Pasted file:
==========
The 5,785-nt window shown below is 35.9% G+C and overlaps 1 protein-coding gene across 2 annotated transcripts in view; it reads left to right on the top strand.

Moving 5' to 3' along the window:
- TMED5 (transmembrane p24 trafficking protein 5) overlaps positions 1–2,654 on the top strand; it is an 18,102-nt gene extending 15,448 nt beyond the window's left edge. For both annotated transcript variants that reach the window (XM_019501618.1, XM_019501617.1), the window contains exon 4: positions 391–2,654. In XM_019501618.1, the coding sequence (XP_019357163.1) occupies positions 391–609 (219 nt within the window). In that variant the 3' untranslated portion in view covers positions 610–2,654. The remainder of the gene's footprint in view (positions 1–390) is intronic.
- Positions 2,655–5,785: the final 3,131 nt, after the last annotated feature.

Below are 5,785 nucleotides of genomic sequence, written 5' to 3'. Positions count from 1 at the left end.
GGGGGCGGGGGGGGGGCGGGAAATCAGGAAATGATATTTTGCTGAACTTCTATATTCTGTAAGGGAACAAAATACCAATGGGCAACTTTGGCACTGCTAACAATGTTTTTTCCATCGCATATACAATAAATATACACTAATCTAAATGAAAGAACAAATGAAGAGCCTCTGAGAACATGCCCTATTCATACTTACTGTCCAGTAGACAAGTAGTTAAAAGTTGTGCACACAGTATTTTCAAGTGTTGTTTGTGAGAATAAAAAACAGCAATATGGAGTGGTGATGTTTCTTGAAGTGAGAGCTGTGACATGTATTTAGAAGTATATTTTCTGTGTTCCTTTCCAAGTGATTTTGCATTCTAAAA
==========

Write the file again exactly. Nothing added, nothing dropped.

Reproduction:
The 5,785-nt window shown below is 35.9% G+C and overlaps 1 protein-coding gene across 2 annotated transcripts in view; it reads left to right on the top strand.

Moving 5' to 3' along the window:
- TMED5 (transmembrane p24 trafficking protein 5) overlaps positions 1–2,654 on the top strand; it is an 18,102-nt gene extending 15,448 nt beyond the window's left edge. For both annotated transcript variants that reach the window (XM_019501618.1, XM_019501617.1), the window contains exon 4: positions 391–2,654. In XM_019501618.1, the coding sequence (XP_019357163.1) occupies positions 391–609 (219 nt within the window). In that variant the 3' untranslated portion in view covers positions 610–2,654. The remainder of the gene's footprint in view (positions 1–390) is intronic.
- Positions 2,655–5,785: the final 3,131 nt, after the last annotated feature.

Below are 5,785 nucleotides of genomic sequence, written 5' to 3'. Positions count from 1 at the left end.
GGGGGCGGGGGGGGGGCGGGAAATCAGGAAATGATATTTTGCTGAACTTCTATATTCTGTAAGGGAACAAAATACCAATGGGCAACTTTGGCACTGCTAACAATGTTTTTTCCATCGCATATACAATAAATATACACTAATCTAAATGAAAGAACAAATGAAGAGCCTCTGAGAACATGCCCTATTCATACTTACTGTCCAGTAGACAAGTAGTTAAAAGTTGTGCACACAGTATTTTCAAGTGTTGTTTGTGAGAATAAAAAACAGCAATATGGAGTGGTGATGTTTCTTGAAGTGAGAGCTGTGACATGTATTTAGAAGTATATTTTCTGTGTTCCTTTCCAAGTGATTTTGCATTCTAAAA